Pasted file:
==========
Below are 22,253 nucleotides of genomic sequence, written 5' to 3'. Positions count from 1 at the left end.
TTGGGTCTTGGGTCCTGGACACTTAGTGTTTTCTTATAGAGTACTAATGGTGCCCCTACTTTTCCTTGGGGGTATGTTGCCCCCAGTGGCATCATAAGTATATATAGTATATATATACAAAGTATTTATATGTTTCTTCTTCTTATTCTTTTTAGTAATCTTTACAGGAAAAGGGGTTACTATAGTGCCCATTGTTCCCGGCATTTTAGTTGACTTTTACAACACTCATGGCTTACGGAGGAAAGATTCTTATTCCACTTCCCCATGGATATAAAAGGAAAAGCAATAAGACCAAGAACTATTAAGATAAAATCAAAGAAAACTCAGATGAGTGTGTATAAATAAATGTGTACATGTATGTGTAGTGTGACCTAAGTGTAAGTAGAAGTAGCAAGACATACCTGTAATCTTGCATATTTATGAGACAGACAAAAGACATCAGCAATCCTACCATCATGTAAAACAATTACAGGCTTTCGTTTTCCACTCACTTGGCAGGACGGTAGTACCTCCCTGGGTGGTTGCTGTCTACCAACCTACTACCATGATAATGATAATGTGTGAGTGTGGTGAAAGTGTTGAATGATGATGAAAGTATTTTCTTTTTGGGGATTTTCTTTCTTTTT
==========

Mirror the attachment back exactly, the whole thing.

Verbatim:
Below are 22,253 nucleotides of genomic sequence, written 5' to 3'. Positions count from 1 at the left end.
TTGGGTCTTGGGTCCTGGACACTTAGTGTTTTCTTATAGAGTACTAATGGTGCCCCTACTTTTCCTTGGGGGTATGTTGCCCCCAGTGGCATCATAAGTATATATAGTATATATATACAAAGTATTTATATGTTTCTTCTTCTTATTCTTTTTAGTAATCTTTACAGGAAAAGGGGTTACTATAGTGCCCATTGTTCCCGGCATTTTAGTTGACTTTTACAACACTCATGGCTTACGGAGGAAAGATTCTTATTCCACTTCCCCATGGATATAAAAGGAAAAGCAATAAGACCAAGAACTATTAAGATAAAATCAAAGAAAACTCAGATGAGTGTGTATAAATAAATGTGTACATGTATGTGTAGTGTGACCTAAGTGTAAGTAGAAGTAGCAAGACATACCTGTAATCTTGCATATTTATGAGACAGACAAAAGACATCAGCAATCCTACCATCATGTAAAACAATTACAGGCTTTCGTTTTCCACTCACTTGGCAGGACGGTAGTACCTCCCTGGGTGGTTGCTGTCTACCAACCTACTACCATGATAATGATAATGTGTGAGTGTGGTGAAAGTGTTGAATGATGATGAAAGTATTTTCTTTTTGGGGATTTTCTTTCTTTTT